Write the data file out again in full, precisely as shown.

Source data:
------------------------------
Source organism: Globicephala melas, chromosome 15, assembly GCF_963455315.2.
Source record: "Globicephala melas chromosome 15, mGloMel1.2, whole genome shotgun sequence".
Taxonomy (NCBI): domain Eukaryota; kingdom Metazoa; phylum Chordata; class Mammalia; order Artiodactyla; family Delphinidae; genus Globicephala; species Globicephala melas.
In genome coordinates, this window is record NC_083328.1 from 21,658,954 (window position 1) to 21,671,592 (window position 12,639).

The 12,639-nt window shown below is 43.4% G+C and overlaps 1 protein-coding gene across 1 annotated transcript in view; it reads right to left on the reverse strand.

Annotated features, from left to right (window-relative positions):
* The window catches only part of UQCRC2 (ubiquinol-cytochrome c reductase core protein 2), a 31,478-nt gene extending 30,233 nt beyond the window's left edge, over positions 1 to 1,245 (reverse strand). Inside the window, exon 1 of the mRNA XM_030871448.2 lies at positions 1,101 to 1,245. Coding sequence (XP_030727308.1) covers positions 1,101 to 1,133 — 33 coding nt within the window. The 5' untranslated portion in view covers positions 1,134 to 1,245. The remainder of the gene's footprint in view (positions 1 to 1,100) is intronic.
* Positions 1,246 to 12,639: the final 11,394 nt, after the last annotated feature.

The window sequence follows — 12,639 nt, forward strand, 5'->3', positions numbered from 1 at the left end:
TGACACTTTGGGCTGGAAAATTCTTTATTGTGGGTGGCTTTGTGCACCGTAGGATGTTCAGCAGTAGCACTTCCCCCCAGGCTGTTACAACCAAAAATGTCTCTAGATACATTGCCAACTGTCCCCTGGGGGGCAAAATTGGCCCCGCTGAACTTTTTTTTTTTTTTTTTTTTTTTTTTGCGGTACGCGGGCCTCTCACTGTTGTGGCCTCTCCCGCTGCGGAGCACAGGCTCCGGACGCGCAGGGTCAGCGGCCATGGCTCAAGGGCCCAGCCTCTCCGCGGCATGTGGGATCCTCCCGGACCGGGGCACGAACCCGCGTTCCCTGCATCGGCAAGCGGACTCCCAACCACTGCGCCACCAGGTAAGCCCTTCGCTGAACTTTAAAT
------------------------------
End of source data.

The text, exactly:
Source organism: Globicephala melas, chromosome 15, assembly GCF_963455315.2.
Source record: "Globicephala melas chromosome 15, mGloMel1.2, whole genome shotgun sequence".
Taxonomy (NCBI): domain Eukaryota; kingdom Metazoa; phylum Chordata; class Mammalia; order Artiodactyla; family Delphinidae; genus Globicephala; species Globicephala melas.
In genome coordinates, this window is record NC_083328.1 from 21,658,954 (window position 1) to 21,671,592 (window position 12,639).

The 12,639-nt window shown below is 43.4% G+C and overlaps 1 protein-coding gene across 1 annotated transcript in view; it reads right to left on the reverse strand.

Annotated features, from left to right (window-relative positions):
* The window catches only part of UQCRC2 (ubiquinol-cytochrome c reductase core protein 2), a 31,478-nt gene extending 30,233 nt beyond the window's left edge, over positions 1 to 1,245 (reverse strand). Inside the window, exon 1 of the mRNA XM_030871448.2 lies at positions 1,101 to 1,245. Coding sequence (XP_030727308.1) covers positions 1,101 to 1,133 — 33 coding nt within the window. The 5' untranslated portion in view covers positions 1,134 to 1,245. The remainder of the gene's footprint in view (positions 1 to 1,100) is intronic.
* Positions 1,246 to 12,639: the final 11,394 nt, after the last annotated feature.

The window sequence follows — 12,639 nt, forward strand, 5'->3', positions numbered from 1 at the left end:
TGACACTTTGGGCTGGAAAATTCTTTATTGTGGGTGGCTTTGTGCACCGTAGGATGTTCAGCAGTAGCACTTCCCCCCAGGCTGTTACAACCAAAAATGTCTCTAGATACATTGCCAACTGTCCCCTGGGGGGCAAAATTGGCCCCGCTGAACTTTTTTTTTTTTTTTTTTTTTTTTTTGCGGTACGCGGGCCTCTCACTGTTGTGGCCTCTCCCGCTGCGGAGCACAGGCTCCGGACGCGCAGGGTCAGCGGCCATGGCTCAAGGGCCCAGCCTCTCCGCGGCATGTGGGATCCTCCCGGACCGGGGCACGAACCCGCGTTCCCTGCATCGGCAAGCGGACTCCCAACCACTGCGCCACCAGGTAAGCCCTTCGCTGAACTTTAAAT